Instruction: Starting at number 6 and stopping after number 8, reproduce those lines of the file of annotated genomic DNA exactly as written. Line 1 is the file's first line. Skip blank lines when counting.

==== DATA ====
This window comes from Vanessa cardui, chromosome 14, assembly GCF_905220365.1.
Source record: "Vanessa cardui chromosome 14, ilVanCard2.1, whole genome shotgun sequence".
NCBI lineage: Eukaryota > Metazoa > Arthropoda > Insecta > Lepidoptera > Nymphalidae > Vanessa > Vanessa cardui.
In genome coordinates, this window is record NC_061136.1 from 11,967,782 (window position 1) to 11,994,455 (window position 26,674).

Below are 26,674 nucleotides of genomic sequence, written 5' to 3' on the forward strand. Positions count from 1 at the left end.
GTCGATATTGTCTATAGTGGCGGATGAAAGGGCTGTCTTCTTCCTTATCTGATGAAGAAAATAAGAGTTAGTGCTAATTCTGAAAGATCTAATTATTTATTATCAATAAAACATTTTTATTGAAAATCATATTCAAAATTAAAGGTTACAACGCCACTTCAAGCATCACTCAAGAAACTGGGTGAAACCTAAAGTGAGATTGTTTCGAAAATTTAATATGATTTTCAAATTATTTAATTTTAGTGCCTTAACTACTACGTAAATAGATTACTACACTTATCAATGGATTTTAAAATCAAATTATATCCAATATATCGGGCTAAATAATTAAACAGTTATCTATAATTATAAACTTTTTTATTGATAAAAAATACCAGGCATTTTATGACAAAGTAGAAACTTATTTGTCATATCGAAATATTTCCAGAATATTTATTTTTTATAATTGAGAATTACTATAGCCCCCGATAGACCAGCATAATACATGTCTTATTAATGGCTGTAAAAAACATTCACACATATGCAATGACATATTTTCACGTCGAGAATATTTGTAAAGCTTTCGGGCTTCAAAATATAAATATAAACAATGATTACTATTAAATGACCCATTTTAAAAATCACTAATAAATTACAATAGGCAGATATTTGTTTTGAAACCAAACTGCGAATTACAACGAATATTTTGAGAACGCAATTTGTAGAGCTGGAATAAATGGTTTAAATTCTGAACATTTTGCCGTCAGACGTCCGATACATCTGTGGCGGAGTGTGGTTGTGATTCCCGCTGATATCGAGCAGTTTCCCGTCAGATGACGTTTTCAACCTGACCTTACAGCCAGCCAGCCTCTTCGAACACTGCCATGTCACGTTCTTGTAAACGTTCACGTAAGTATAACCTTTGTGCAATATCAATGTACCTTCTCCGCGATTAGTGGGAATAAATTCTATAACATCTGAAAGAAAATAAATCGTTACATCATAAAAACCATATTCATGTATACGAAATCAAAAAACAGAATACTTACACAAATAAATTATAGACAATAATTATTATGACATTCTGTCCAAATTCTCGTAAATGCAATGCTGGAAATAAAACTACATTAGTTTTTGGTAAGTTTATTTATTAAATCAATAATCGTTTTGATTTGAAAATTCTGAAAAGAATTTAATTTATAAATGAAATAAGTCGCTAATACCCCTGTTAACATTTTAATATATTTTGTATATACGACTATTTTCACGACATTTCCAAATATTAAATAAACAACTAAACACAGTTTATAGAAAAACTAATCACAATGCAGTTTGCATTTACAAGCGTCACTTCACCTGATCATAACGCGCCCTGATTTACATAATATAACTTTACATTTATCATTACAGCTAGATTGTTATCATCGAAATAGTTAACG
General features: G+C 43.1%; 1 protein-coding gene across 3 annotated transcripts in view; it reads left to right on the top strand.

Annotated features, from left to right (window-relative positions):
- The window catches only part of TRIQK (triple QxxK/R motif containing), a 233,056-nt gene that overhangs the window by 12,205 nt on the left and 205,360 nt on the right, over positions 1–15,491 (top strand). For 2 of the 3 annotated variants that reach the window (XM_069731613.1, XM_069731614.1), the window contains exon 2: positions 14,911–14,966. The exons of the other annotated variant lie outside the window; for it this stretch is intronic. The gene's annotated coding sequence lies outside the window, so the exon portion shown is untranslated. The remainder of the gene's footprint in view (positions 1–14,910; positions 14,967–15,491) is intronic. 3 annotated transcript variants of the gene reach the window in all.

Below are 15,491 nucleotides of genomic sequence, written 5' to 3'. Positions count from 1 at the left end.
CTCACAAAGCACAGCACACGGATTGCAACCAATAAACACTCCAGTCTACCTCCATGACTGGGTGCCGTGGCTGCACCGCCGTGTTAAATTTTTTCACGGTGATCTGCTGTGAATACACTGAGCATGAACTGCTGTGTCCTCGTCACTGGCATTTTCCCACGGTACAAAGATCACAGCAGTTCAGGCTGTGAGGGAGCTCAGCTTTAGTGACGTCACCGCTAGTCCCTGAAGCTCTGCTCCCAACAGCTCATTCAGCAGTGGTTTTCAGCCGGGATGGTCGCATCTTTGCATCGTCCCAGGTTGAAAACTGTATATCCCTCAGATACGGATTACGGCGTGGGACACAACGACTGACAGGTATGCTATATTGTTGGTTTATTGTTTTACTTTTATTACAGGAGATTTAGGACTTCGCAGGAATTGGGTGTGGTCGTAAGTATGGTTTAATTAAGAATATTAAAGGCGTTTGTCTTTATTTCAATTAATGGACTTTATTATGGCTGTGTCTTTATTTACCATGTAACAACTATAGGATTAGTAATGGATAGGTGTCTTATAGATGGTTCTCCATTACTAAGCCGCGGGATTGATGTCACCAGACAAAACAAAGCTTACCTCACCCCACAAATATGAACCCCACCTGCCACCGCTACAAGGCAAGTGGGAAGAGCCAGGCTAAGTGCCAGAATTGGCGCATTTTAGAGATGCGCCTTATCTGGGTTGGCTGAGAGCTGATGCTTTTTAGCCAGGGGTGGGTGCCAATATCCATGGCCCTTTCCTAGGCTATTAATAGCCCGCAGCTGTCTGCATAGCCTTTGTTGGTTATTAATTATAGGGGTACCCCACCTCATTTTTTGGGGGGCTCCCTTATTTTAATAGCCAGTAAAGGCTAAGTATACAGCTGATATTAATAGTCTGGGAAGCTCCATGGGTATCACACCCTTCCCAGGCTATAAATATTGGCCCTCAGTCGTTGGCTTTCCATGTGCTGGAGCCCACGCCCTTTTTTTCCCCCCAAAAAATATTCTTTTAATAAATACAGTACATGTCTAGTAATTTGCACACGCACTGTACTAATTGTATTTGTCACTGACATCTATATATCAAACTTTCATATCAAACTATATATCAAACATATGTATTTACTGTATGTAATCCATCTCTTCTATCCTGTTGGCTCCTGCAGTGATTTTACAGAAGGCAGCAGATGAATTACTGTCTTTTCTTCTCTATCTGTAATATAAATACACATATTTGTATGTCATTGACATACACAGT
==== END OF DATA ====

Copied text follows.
GTCGATATTGTCTATAGTGGCGGATGAAAGGGCTGTCTTCTTCCTTATCTGATGAAGAAAATAAGAGTTAGTGCTAATTCTGAAAGATCTAATTATTTATTATCAATAAAACATTTTTATTGAAAATCATATTCAAAATTAAAGGTTACAACGCCACTTCAAGCATCACTCAAGAAACTGGGTGAAACCTAAAGTGAGATTGTTTCGAAAATTTAATATGATTTTCAAATTATTTAATTTTAGTGCCTTAACTACTACGTAAATAGATTACTACACTTATCAATGGATTTTAAAATCAAATTATATCCAATATATCGGGCTAAATAATTAAACAGTTATCTATAATTATAAACTTTTTTATTGATAAAAAATACCAGGCATTTTATGACAAAGTAGAAACTTATTTGTCATATCGAAATATTTCCAGAATATTTATTTTTTATAATTGAGAATTACTATAGCCCCCGATAGACCAGCATAATACATGTCTTATTAATGGCTGTAAAAAACATTCACACATATGCAATGACATATTTTCACGTCGAGAATATTTGTAAAGCTTTCGGGCTTCAAAATATAAATATAAACAATGATTACTATTAAATGACCCATTTTAAAAATCACTAATAAATTACAATAGGCAGATATTTGTTTTGAAACCAAACTGCGAATTACAACGAATATTTTGAGAACGCAATTTGTAGAGCTGGAATAAATGGTTTAAATTCTGAACATTTTGCCGTCAGACGTCCGATACATCTGTGGCGGAGTGTGGTTGTGATTCCCGCTGATATCGAGCAGTTTCCCGTCAGATGACGTTTTCAACCTGACCTTACAGCCAGCCAGCCTCTTCGAACACTGCCATGTCACGTTCTTGTAAACGTTCACGTAAGTATAACCTTTGTGCAATATCAATGTACCTTCTCCGCGATTAGTGGGAATAAATTCTATAACATCTGAAAGAAAATAAATCGTTACATCATAAAAACCATATTCATGTATACGAAATCAAAAAACAGAATACTTACACAAATAAATTATAGACAATAATTATTATGACATTCTGTCCAAATTCTCGTAAATGCAATGCTGGAAATAAAACTACATTAGTTTTTGGTAAGTTTATTTATTAAATCAATAATCGTTTTGATTTGAAAATTCTGAAAAGAATTTAATTTATAAATGAAATAAGTCGCTAATACCCCTGTTAACATTTTAATATATTTTGTATATACGACTATTTTCACGACATTTCCAAATATTAAATAAACAACTAAACACAGTTTATAGAAAAACTAATCACAATGCAGTTTGCATTTACAAGCGTCACTTCACCTGATCATAACGCGCCCTGATTTACATAATATAACTTTACATTTATCATTACAGCTAGATTGTTATCATCGAAATAGTTAACG
General features: G+C 43.1%; 1 protein-coding gene across 3 annotated transcripts in view; it reads left to right on the top strand.

Annotated features, from left to right (window-relative positions):